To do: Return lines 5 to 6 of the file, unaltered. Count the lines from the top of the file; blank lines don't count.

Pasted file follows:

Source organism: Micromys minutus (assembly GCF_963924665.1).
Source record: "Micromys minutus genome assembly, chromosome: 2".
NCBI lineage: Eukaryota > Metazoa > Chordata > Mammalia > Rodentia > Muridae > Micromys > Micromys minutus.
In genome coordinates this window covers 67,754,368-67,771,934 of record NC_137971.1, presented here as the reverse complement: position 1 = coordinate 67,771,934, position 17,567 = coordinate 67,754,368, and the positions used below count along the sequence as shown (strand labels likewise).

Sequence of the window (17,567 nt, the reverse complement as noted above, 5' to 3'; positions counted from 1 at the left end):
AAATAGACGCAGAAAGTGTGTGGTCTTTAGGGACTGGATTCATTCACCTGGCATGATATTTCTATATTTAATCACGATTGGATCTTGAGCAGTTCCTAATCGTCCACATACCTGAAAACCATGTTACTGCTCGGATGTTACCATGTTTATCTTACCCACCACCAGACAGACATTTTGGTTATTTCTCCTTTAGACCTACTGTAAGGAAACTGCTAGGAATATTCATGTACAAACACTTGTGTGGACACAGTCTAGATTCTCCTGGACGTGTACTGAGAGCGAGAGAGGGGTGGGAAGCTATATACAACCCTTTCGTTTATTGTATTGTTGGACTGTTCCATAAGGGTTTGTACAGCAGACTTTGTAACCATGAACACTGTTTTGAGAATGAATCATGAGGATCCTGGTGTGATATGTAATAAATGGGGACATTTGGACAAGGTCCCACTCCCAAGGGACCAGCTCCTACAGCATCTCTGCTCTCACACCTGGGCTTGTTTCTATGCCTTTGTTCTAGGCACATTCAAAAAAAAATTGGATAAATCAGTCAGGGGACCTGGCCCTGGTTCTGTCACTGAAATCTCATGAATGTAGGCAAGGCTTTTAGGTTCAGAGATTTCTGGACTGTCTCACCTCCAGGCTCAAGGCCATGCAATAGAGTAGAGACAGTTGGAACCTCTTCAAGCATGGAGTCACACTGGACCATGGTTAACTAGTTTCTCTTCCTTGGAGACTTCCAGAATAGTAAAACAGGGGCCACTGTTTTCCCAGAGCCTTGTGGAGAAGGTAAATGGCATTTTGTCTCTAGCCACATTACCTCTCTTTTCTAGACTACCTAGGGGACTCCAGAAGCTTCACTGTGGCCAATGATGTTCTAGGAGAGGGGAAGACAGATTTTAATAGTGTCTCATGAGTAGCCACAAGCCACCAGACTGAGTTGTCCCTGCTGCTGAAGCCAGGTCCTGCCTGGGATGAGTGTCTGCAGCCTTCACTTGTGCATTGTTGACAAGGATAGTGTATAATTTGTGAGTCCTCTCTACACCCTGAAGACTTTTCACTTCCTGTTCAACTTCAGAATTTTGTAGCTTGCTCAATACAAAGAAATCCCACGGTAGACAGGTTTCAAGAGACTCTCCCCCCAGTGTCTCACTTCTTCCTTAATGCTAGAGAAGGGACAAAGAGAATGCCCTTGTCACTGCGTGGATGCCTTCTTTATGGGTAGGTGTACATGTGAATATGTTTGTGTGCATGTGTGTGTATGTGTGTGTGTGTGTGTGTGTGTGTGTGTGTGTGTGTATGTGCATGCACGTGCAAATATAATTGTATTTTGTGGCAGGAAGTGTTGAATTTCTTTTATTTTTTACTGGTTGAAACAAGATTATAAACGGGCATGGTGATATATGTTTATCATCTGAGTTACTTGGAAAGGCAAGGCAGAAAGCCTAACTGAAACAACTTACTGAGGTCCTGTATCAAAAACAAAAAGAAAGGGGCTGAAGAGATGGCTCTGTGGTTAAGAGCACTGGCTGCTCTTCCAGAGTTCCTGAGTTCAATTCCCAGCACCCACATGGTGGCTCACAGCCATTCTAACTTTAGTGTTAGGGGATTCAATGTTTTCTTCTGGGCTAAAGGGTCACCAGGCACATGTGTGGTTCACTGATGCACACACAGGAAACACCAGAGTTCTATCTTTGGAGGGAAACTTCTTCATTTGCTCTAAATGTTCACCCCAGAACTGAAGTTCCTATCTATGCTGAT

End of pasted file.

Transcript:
Sequence of the window (17,567 nt, the reverse complement as noted above, 5' to 3'; positions counted from 1 at the left end):
AAATAGACGCAGAAAGTGTGTGGTCTTTAGGGACTGGATTCATTCACCTGGCATGATATTTCTATATTTAATCACGATTGGATCTTGAGCAGTTCCTAATCGTCCACATACCTGAAAACCATGTTACTGCTCGGATGTTACCATGTTTATCTTACCCACCACCAGACAGACATTTTGGTTATTTCTCCTTTAGACCTACTGTAAGGAAACTGCTAGGAATATTCATGTACAAACACTTGTGTGGACACAGTCTAGATTCTCCTGGACGTGTACTGAGAGCGAGAGAGGGGTGGGAAGCTATATACAACCCTTTCGTTTATTGTATTGTTGGACTGTTCCATAAGGGTTTGTACAGCAGACTTTGTAACCATGAACACTGTTTTGAGAATGAATCATGAGGATCCTGGTGTGATATGTAATAAATGGGGACATTTGGACAAGGTCCCACTCCCAAGGGACCAGCTCCTACAGCATCTCTGCTCTCACACCTGGGCTTGTTTCTATGCCTTTGTTCTAGGCACATTCAAAAAAAAATTGGATAAATCAGTCAGGGGACCTGGCCCTGGTTCTGTCACTGAAATCTCATGAATGTAGGCAAGGCTTTTAGGTTCAGAGATTTCTGGACTGTCTCACCTCCAGGCTCAAGGCCATGCAATAGAGTAGAGACAGTTGGAACCTCTTCAAGCATGGAGTCACACTGGACCATGGTTAACTAGTTTCTCTTCCTTGGAGACTTCCAGAATAGTAAAACAGGGGCCACTGTTTTCCCAGAGCCTTGTGGAGAAGGTAAATGGCATTTTGTCTCTAGCCACATTACCTCTCTTTTCTAGACTACCTAGGGGACTCCAGAAGCTTCACTGTGGCCAATGATGTTCTAGGAGAGGGGAAGACAGATTTTAATAGTGTCTCATGAGTAGCCACAAGCCACCAGACTGAGTTGTCCCTGCTGCTGAAGCCAGGTCCTGCCTGGGATGAGTGTCTGCAGCCTTCACTTGTGCATTGTTGACAAGGATAGTGTATAATTTGTGAGTCCTCTCTACACCCTGAAGACTTTTCACTTCCTGTTCAACTTCAGAATTTTGTAGCTTGCTCAATACAAAGAAATCCCACGGTAGACAGGTTTCAAGAGACTCTCCCCCCAGTGTCTCACTTCTTCCTTAATGCTAGAGAAGGGACAAAGAGAATGCCCTTGTCACTGCGTGGATGCCTTCTTTATGGGTAGGTGTACATGTGAATATGTTTGTGTGCATGTGTGTGTATGTGTGTGTGTGTGTGTGTGTGTGTGTGTGTGTGTGTATGTGCATGCACGTGCAAATATAATTGTATTTTGTGGCAGGAAGTGTTGAATTTCTTTTATTTTTTACTGGTTGAAACAAGATTATAAACGGGCATGGTGATATATGTTTATCATCTGAGTTACTTGGAAAGGCAAGGCAGAAAGCCTAACTGAAACAACTTACTGAGGTCCTGTATCAAAAACAAAAAGAAAGGGGCTGAAGAGATGGCTCTGTGGTTAAGAGCACTGGCTGCTCTTCCAGAGTTCCTGAGTTCAATTCCCAGCACCCACATGGTGGCTCACAGCCATTCTAACTTTAGTGTTAGGGGATTCAATGTTTTCTTCTGGGCTAAAGGGTCACCAGGCACATGTGTGGTTCACTGATGCACACACAGGAAACACCAGAGTTCTATCTTTGGAGGGAAACTTCTTCATTTGCTCTAAATGTTCACCCCAGAACTGAAGTTCCTATCTATGCTGAT